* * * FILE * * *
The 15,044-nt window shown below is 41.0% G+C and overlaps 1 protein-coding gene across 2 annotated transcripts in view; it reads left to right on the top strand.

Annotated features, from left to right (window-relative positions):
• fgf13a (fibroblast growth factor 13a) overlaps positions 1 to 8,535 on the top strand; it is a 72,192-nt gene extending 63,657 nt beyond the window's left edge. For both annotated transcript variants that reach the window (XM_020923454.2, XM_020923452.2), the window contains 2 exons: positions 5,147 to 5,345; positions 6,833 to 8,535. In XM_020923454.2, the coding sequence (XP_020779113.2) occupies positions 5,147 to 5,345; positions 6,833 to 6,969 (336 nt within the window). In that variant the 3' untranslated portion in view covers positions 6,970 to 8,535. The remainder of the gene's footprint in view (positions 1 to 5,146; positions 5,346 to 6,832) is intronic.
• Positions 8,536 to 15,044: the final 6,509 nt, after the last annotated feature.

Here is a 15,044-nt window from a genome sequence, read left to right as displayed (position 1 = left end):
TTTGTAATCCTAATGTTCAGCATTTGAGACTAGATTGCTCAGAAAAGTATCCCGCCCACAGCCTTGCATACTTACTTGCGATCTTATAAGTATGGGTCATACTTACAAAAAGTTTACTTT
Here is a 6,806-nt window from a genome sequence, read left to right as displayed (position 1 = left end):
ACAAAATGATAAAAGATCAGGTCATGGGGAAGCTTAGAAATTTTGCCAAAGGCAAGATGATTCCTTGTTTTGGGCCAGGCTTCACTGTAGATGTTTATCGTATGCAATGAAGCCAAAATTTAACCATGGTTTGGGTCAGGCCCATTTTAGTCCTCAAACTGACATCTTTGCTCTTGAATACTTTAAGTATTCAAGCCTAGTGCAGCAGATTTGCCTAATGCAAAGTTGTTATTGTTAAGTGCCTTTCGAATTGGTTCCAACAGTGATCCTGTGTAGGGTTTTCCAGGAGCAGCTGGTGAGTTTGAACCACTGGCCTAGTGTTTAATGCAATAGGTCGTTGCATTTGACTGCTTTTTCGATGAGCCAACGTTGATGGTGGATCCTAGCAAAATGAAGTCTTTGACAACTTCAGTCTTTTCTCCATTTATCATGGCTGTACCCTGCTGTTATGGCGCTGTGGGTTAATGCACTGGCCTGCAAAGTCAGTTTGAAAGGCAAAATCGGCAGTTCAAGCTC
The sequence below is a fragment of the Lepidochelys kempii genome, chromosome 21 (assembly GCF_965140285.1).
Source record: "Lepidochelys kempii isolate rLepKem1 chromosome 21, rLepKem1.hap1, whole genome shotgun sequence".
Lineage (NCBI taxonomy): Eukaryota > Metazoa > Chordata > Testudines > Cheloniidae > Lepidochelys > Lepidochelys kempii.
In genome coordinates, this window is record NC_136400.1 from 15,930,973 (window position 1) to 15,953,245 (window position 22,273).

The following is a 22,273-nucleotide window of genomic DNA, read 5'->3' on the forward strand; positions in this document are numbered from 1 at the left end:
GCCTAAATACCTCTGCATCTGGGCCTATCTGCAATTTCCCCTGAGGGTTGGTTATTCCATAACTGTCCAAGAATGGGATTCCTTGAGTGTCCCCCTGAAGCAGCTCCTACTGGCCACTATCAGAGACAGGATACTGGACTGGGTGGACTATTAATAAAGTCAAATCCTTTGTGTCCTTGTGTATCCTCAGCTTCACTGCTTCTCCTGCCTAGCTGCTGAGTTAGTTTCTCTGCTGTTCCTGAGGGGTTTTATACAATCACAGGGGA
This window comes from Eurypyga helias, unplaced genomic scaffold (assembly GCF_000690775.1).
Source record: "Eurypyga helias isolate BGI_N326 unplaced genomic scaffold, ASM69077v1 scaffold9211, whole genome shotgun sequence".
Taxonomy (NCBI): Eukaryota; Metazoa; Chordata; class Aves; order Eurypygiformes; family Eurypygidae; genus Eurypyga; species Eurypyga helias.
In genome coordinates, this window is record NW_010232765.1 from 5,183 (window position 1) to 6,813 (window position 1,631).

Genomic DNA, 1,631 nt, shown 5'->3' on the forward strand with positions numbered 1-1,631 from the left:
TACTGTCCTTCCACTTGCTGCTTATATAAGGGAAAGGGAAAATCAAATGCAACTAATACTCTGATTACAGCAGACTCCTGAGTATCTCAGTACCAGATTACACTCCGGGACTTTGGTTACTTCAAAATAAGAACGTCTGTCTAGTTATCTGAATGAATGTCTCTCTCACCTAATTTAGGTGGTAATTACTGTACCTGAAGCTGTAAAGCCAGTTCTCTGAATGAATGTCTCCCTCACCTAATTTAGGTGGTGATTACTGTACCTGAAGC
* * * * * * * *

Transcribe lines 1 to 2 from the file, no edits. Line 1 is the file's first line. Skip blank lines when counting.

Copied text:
The 15,044-nt window shown below is 41.0% G+C and overlaps 1 protein-coding gene across 2 annotated transcripts in view; it reads left to right on the top strand.

Annotated features, from left to right (window-relative positions):